Before 2011, tax-free gifting was capped at $27,000 per year, but gift duty has since been abolished.
Therefore, you can now gift the full $1 million at once without triggering any gift related taxes.
The end position is the house is now fully owned by the trust, and owes nothing to you. This means you own nothing on paper, though the family home is still fully under your control. Exactly what we wanted!
Again, a lawyer will be required to make sure the process is done correctly (similar to when you buy or sell a house and ownership is transferred), and probably also an accountant to ensure all the transactions are recorded properly.
Register with the IRD And Keep Records!
Your family trust must have its own IRD number for tax purposes. Your lawyer or accountant can assist in registering the trust with the IRD.
You must also maintain detailed records of trust transactions, including income, expenses, and distributions. Proper record-keeping is essential for tax compliance and ensuring the trust’s legal integrity.
Usually an accountant will help you do this, as well as prepare annual accounts and file tax returns for the trust. In fact, when I worked as an accountant this was one of the main responsibilities we had – maintaining trust records for high-wealth individuals.
Be A Good Trustee!
As a trustee, your legal obligation is to act in the best interest of the beneficiaries, not yourself.
For example, let’s assume you transfer all your assets into the trust, and you are the sole trustee and the children are the beneficiaries.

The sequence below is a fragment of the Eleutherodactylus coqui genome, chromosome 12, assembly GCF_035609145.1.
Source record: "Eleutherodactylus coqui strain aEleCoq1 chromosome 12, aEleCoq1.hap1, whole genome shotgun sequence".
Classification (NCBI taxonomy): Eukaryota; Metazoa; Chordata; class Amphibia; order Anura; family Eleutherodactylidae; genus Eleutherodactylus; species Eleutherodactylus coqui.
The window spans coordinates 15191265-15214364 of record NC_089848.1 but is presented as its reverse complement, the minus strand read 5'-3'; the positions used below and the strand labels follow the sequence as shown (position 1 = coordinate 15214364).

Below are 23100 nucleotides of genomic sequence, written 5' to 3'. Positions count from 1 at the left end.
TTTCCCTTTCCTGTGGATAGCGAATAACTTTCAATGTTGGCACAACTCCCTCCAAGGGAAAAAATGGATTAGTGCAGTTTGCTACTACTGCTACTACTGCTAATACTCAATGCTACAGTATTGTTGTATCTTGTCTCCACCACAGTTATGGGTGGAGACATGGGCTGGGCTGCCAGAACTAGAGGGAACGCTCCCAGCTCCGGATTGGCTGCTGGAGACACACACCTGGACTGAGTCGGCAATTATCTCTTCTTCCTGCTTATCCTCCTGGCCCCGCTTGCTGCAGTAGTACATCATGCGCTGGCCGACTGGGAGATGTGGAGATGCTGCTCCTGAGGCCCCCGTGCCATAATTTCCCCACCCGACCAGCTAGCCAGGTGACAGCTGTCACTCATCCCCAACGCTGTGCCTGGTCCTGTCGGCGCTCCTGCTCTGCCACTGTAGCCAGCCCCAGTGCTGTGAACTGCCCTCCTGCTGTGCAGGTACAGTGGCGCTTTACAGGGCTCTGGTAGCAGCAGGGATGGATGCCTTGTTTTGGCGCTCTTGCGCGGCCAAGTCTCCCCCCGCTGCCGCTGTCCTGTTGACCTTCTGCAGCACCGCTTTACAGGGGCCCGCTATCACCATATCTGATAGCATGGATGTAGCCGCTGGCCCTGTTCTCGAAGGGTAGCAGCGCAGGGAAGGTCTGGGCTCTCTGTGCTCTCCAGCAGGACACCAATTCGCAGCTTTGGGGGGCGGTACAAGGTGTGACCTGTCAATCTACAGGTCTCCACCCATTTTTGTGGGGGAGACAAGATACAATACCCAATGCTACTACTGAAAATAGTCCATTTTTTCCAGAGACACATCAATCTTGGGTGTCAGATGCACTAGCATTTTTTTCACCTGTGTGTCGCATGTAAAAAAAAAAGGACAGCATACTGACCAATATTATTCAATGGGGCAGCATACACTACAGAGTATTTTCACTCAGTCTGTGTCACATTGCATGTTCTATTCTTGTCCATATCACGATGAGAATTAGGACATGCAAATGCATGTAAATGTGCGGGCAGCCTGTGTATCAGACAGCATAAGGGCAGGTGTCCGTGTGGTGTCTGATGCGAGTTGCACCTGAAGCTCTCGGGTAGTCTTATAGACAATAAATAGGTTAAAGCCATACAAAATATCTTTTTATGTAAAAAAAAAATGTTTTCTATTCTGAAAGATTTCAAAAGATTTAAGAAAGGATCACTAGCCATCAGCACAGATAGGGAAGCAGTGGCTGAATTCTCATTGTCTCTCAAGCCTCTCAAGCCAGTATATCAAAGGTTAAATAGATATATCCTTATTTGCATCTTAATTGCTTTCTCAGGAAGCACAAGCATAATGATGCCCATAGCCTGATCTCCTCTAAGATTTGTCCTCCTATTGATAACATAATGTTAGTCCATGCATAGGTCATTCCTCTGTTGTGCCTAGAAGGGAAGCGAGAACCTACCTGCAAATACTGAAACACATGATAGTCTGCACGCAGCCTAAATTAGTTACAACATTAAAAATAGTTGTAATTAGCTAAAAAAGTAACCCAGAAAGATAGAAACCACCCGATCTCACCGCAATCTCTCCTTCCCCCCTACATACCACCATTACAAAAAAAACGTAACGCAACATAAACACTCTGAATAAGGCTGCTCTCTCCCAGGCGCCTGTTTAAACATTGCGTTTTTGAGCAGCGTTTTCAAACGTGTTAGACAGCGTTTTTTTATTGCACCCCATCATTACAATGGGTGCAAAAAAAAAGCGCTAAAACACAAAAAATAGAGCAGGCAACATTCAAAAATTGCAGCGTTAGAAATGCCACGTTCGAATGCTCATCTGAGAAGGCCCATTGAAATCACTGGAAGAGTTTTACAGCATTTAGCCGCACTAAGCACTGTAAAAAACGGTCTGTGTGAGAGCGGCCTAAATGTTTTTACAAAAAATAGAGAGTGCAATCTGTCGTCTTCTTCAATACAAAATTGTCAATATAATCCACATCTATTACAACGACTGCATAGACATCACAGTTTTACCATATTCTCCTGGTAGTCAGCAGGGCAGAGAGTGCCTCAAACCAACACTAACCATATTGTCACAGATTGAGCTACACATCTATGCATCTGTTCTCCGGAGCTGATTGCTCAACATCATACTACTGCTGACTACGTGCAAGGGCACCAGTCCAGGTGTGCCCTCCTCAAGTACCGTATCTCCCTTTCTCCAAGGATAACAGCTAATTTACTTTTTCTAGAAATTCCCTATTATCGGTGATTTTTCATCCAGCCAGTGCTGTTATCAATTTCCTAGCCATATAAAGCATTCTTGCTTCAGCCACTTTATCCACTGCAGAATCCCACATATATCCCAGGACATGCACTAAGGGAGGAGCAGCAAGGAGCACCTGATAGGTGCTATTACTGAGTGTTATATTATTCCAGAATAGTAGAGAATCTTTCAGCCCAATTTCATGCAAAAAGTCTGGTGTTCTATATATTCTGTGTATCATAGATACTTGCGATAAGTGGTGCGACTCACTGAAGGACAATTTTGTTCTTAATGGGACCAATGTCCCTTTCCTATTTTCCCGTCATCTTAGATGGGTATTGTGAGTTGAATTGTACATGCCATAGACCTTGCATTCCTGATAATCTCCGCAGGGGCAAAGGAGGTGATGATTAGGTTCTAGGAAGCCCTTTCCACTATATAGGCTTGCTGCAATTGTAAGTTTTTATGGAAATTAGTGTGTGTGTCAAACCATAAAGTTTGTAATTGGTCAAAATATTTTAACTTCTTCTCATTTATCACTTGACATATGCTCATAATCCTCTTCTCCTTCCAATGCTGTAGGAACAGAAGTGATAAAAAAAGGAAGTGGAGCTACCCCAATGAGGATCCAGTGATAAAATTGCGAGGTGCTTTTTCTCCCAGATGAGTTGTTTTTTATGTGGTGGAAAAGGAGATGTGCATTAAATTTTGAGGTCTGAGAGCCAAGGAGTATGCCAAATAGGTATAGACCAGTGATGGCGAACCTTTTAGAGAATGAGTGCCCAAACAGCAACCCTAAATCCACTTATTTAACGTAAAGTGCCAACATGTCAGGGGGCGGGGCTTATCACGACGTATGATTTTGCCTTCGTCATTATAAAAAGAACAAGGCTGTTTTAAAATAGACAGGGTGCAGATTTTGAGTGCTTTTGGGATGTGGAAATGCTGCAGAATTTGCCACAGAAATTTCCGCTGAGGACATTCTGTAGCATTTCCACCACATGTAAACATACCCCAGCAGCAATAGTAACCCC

If you use trust money to repair or renovate the family home, this can be justified because your children live in the family home, and it is in the interest of your children that the home is safe and well-maintained.
However, if you use trust money to buy yourself a Porsche, you could be found in breach of your duties as a trustee, as a Porsche is obviously not for the benefit of your children (especially if they can’t even drive yet!)
If you use trust money to take your family on a holiday, then this can be justified, but if you use trust money to just take yourself on a holiday of partying and shopping, this probably cannot.
What I’ve found is it’s not uncommon for trustees to misuse funds (in fact, it happens quite often) and nothing is done about it, but it doesn’t mean it’s right or that it won’t be addressed in the future. Trustees have an important responsibility and must act prudently and responsibly in managing trust assets.
Things that trust funds can be responsibly used for:
- Beneficiary school and university fees
- Beneficiary travel
- Family home renovations and maintenance
- Beneficiary living costs
- Responsible investments
- Payments to beneficiaries for them to spend money as they please.
How Does A Trust End?
A trust is automatically wound up after 125 years, or a date specified in the trust deed.
For example, the trust deed could say the trust will vest (end) when all the beneficiaries have turned 21.
In this scenario, when the last beneficiary turns 21, all the assets will be distributed to the beneficiaries and the trust will cease to exist.
However, trustees can also decide to make distributions to the beneficiaries before the vesting date if they consider it appropriate.
Final Word On Family Trusts In NZ
Overall, the purpose of establishing and managing a family trust in New Zealand is to offer you and your loved ones a range of benefits, from asset protection to tax advantages. However, the process requires careful planning and sound legal and financial advice.
There are over 300,000 registered trusts in New Zealand. If you own a family home and/or other assets, which you would like protected for your children, a family trust is one of the most secure and commonly-used avenues available.
Remember this guide is a simplified introduction to trusts, and your individual circumstances can vary.
This is why it’s essential you have a trusted lawyer and accountant involved in the process. It may be costly but doing it right from the start will save you a lot of potential headaches down the road.